Lung cancer patients in the United States are particularly vulnerable to committing suicide, according to the latest review published in ecancermedicalscience.
Researchers led by Dr Mohamed Rahouma of Weill Cornell Medicine, New York Presbyterian Hospital, New York, USA examined a database of over three million American cancer patients to uncover trends in suicide risk.
Dr Rahoma explains their findings: “Cancer is associated with a high suicide risk. We have shown the correlation in our current work utilising the Surveillance, Epidemiology, and End Results (SEER) database which covers 4 decades (1973–2013). This population database of the United States of America demonstrates that cancer patients have almost twice the risk compared to the general US population."
“In our study we found 6,661 suicides out of 3,640,229 cancer patients. The four most common tumours were evaluated. Lung cancer patients were found to be particularly susceptible to suicide and harboured the greatest risk. These patients had four times the risk for suicide than the general population of the USA. The suicide rate was significantly higher in elderly patients, men, widowed patients and Asian patients. The greatest risk appears in the first 7 months of treatment for lung cancer. The greater risk in lung cancer may be related to the perceived dismal outcome often associated with lung cancer, the often late presentation of patients who will be diagnosed only after significant symptoms appear, and the sense of guilt associated with lifetime smoking."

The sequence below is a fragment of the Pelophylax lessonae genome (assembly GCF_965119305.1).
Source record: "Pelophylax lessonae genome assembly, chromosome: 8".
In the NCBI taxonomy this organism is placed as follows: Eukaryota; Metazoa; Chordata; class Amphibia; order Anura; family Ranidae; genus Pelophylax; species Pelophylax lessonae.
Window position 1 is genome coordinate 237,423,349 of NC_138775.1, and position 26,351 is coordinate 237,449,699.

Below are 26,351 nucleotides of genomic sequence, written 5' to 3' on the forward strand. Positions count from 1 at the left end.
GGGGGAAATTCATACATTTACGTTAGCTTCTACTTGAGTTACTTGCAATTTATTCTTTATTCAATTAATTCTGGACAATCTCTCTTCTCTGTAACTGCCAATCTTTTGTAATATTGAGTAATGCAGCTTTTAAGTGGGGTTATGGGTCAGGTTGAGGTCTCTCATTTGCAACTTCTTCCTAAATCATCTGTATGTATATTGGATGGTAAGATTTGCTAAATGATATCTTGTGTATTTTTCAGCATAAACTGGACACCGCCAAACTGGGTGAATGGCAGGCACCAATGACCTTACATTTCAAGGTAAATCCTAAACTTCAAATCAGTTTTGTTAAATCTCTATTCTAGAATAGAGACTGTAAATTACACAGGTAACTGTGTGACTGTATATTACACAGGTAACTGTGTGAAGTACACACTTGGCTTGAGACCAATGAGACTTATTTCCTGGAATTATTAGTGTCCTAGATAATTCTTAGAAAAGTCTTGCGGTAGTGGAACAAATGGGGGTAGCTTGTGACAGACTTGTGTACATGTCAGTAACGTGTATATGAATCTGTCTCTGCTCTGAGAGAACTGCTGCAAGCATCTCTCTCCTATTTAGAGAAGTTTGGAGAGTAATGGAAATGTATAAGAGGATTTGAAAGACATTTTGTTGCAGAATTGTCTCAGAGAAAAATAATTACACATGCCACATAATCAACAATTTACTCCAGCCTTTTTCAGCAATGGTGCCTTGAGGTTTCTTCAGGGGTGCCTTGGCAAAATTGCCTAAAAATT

In regards to intervention, it appears intuitive that patients require strong emotional support and encouragement that treatment can improve their quality of life and provide significant benefits.
“In addition, it is a good practice to request that patients come with a loved one for their consultation and treatments. A full emotional survey is imperative, with pointed questions such as “are you eating, sleeping or considering suicide?” should be conducted, just like a physical exam. A patient who has any of these concerns should be referred to mental health professionals for early intervention.”
The World Cancer Declaration recognises that to make major reductions in premature deaths, innovative education and training opportunities for healthcare workers in all disciplines of cancer control need to improve significantly.
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